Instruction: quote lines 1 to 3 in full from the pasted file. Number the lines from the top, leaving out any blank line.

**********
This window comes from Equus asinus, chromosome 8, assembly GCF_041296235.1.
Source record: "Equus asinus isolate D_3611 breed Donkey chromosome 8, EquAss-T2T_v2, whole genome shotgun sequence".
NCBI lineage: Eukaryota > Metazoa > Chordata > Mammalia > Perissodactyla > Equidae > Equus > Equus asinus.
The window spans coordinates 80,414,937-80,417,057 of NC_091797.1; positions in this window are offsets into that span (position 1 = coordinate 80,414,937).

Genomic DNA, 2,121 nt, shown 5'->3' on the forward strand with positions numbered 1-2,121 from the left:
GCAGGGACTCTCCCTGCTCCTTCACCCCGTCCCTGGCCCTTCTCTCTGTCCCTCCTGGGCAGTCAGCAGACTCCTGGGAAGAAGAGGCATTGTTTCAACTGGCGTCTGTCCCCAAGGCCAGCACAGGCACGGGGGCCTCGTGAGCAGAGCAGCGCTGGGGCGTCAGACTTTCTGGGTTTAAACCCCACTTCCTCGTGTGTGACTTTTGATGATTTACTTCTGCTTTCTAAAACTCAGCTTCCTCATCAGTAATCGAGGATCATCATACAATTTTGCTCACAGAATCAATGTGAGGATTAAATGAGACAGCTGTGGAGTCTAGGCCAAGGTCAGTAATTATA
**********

This window comes from Equus asinus, chromosome 8, assembly GCF_041296235.1.
Source record: "Equus asinus isolate D_3611 breed Donkey chromosome 8, EquAss-T2T_v2, whole genome shotgun sequence".
NCBI lineage: Eukaryota > Metazoa > Chordata > Mammalia > Perissodactyla > Equidae > Equus > Equus asinus.